Desa Tihingan is a Balinese village with
a special craft, producing gong instruments. It is the
only village in Bali with such a craft, which is a cause
for pride amongst the people of Klungkung Regency. Located
in Klungkung, it is about three kilometers west of Klungkung
city, about 45 km from Denpasar.
Most people in Tihingan Village devote their time to produce
gambelan, instruments of traditional music ensembles in
what is a traditional home industry. One of the is Wayan
Mustika, who is the father of four children. He has inherited
the skill from his father who was active in the craft
since the 1920s during the Dutch colonial period.
Speaking of the craft, Mustika said the basic materials
used in making one complete set of gong instruments consists
of bronze and tin procured from Yogyakarta and Solo in
Central Java. Other materials used in the gong instrument
industry are jackfruit wood (artocarpus integer) as the
gamelan base and cord made from cow skin to attach the
gamelan to its base. Transparent plastic cord is a permissible
variation from cow skin.
The production process is as follows:
- Melting of tin and bronze in a furnace;
- Mixture is then put in a model made of bricks and
stony soil, and the mixture coagulates within 10 minutes;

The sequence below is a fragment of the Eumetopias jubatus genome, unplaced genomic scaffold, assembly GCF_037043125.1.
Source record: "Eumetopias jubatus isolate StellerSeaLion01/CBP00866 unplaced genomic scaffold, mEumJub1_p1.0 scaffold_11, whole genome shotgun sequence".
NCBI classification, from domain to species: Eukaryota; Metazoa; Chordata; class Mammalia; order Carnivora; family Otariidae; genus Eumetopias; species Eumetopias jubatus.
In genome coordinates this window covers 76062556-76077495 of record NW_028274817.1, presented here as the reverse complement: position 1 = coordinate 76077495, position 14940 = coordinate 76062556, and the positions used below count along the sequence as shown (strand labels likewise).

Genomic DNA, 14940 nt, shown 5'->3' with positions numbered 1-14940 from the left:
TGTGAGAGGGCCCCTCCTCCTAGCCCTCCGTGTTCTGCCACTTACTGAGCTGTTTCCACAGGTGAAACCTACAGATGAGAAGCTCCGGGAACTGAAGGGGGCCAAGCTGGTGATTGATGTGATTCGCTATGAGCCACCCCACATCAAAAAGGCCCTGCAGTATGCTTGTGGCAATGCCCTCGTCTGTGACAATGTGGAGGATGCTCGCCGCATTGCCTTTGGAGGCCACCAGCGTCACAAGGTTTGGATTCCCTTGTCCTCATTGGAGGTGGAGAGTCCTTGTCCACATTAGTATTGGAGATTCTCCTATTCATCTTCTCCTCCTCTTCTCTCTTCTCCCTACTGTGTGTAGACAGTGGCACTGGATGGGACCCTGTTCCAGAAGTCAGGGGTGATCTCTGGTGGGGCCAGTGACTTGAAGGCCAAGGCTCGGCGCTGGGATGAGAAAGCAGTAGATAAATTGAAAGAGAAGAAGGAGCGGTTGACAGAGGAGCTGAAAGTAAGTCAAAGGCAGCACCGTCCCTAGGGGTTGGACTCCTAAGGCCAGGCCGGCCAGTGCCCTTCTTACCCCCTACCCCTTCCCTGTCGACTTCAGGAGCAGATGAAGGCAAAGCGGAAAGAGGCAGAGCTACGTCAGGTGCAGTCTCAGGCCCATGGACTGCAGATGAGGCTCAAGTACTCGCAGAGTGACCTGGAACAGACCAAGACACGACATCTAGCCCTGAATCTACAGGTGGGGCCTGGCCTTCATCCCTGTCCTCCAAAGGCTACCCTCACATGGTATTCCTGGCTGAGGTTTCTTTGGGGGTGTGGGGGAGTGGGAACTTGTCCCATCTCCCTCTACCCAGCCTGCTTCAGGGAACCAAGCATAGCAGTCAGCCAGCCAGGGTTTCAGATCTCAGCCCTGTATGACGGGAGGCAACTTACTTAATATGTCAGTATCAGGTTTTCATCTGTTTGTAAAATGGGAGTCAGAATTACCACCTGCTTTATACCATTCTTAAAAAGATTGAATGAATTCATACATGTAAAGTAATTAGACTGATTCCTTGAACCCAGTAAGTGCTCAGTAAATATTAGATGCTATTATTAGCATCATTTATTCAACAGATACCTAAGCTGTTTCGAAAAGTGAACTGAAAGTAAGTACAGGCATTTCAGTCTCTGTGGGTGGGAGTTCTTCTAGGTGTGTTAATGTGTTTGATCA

- Modeled formation of material like a plate taken
Out of furnace;
- Modeled instrument to be refined by means of a
mechanical apparatus and rubbing with sandpaper;
- Testing of melody to check the sound;
- Installing the tested modeled formation to the
wooden base by means of cow skin cord.
Wayan Mustika added that a complete set of gong instruments
needs more than 300 kg of bronze and tin, while the
many partial jobs to finish production of a gong instrument
set could take ten workers six months to complete. The
price for a set of gamelan instruments ornamented with
“prada” carving starts at Rp 140,000,000.
The gamelan market includes Bali, Lombok, Nusa Tenggara,
and Sulawesi (Celebes).
Buyers come to the instrument production site directly
to order the traditional musical instruments. Overseas
visitors from Germany, America and Australia have been
among the purchasers, generally just to buy some elements
of a gamelan ensemble set.